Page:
Tresco Priory is a former monastic settlement on Tresco, Isles of Scilly founded in 946 AD. It was re-founded as the Priory of St Nicholas by monks from Tavistock Abbey in 1114. A charter of King Henry I mentions a priory as belonging to Tavistock Abbey in the reign of Edward the Confessor
Henry I, King of England, A.D. 1120, grants to William, Bishop of Exeter, and to Richard, son of Baldwin, and to his Justitiary of Devonshire and Cornwall in perpetual Alms to Osbert Abbot of Tavistock and Turold his monk, all the churches of Sully with the Appurtenances and the Land such as the Monks or Hermits held in the Time of King Edward and Burgal Bishop of Cornwall.
In 1367 King Edward III took the Priory under his special protection as the monks had complained that it was almost destroyed and impoverished by mariners, and in 1351 pirates had destroyed most of the Abbey property.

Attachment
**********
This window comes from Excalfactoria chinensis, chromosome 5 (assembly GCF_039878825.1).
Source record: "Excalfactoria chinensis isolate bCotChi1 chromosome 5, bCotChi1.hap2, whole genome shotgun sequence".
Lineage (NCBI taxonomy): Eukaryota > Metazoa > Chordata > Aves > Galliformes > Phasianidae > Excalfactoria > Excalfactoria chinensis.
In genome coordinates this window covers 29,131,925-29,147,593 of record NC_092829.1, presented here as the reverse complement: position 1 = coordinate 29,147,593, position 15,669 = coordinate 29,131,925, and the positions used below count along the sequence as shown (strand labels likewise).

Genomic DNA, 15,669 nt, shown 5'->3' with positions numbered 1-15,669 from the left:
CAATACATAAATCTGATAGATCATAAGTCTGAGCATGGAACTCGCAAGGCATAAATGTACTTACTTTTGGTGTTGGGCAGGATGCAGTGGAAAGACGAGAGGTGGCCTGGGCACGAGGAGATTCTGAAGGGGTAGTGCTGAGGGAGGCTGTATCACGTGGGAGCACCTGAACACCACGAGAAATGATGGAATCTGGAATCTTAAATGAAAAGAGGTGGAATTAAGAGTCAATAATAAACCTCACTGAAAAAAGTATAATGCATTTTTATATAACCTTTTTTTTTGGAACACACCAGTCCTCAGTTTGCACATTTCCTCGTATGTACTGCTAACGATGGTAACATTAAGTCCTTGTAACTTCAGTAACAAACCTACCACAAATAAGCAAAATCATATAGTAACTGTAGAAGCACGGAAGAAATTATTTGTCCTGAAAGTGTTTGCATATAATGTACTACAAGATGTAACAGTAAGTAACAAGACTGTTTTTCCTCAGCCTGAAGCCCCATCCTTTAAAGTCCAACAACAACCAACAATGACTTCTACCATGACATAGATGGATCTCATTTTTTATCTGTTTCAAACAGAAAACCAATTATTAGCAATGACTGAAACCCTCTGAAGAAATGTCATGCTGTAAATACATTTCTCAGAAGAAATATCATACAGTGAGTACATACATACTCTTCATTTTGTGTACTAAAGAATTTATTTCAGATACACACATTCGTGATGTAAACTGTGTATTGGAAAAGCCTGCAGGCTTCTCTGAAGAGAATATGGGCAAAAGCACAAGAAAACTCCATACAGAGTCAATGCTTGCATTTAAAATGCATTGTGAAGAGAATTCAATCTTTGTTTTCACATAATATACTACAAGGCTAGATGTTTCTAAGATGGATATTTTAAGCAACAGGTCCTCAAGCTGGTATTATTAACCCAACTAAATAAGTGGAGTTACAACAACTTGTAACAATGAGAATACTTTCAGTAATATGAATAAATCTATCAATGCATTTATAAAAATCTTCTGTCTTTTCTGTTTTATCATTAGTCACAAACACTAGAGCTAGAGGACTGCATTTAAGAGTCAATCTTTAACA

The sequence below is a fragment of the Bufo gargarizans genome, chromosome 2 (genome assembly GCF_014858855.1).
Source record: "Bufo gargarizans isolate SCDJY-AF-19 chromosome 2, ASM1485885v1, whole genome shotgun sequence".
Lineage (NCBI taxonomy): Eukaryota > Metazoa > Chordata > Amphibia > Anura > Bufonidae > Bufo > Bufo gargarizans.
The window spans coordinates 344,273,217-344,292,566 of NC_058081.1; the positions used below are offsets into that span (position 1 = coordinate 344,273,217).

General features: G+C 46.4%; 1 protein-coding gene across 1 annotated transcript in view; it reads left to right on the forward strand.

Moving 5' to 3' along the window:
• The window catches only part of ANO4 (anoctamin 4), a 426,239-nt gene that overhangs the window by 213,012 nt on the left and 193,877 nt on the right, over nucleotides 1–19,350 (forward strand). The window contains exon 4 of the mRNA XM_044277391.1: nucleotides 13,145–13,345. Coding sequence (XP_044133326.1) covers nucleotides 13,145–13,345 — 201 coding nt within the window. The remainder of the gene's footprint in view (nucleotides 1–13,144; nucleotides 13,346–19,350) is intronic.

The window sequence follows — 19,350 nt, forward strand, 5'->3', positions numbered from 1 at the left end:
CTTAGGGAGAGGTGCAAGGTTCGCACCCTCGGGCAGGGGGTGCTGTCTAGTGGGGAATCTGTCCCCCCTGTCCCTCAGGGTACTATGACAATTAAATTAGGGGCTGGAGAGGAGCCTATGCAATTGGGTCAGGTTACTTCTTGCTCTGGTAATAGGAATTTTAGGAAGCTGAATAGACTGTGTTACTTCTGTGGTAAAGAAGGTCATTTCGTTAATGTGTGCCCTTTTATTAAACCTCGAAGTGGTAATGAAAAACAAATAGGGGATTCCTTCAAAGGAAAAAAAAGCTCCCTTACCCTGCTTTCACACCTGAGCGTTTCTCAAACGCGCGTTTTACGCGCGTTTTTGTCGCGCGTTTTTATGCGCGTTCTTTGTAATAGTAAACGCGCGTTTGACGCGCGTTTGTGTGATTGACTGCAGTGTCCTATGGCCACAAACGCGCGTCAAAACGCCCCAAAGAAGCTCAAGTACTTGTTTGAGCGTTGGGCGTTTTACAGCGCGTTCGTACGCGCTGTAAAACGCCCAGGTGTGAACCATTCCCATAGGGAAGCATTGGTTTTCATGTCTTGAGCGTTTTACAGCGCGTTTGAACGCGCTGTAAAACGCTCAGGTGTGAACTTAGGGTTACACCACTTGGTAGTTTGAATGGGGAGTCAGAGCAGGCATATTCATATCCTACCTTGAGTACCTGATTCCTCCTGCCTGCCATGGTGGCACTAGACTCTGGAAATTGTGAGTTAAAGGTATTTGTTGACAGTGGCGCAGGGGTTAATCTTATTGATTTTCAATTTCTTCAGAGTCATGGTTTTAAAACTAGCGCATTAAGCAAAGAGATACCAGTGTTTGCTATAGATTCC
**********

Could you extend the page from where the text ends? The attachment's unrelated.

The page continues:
The Priory did not survive the Dissolution of the Monasteries and may well have closed earlier. The remains of the priory are now incorporated into Tresco Abbey Gardens. The 17 acre gardens were established by the nineteenth-century proprietor of the islands, Augustus Smith, originally as a private garden within the grounds of the home he designed and built.References:
The Church of St Donatus name refers to Donatus of Zadar, who began construction on this church in the 9th century and ended it on the northeastern part of the Roman forum. It is the largest Pre-Romanesque building in Croatia.
The beginning of the building of the church was placed to the second half of the 8th century, and it is supposed to have been completed in the 9th century. The Zadar bishop and diplomat Donat (8th and 9th centuries) is credited with the building of the church. He led the representations of the Dalmatian cities to Constantinople and Charles the Great, which is why this church bears slight resemblance to Charlemagne"s court chapels, especially the one in Aachen, and also to the Basilica of San Vitale in Ravenna. It belongs to the Pre-Romanesque architectural period.
The circular church, formerly domed, is 27 m high and is characterised by simplicity and technical primitivism.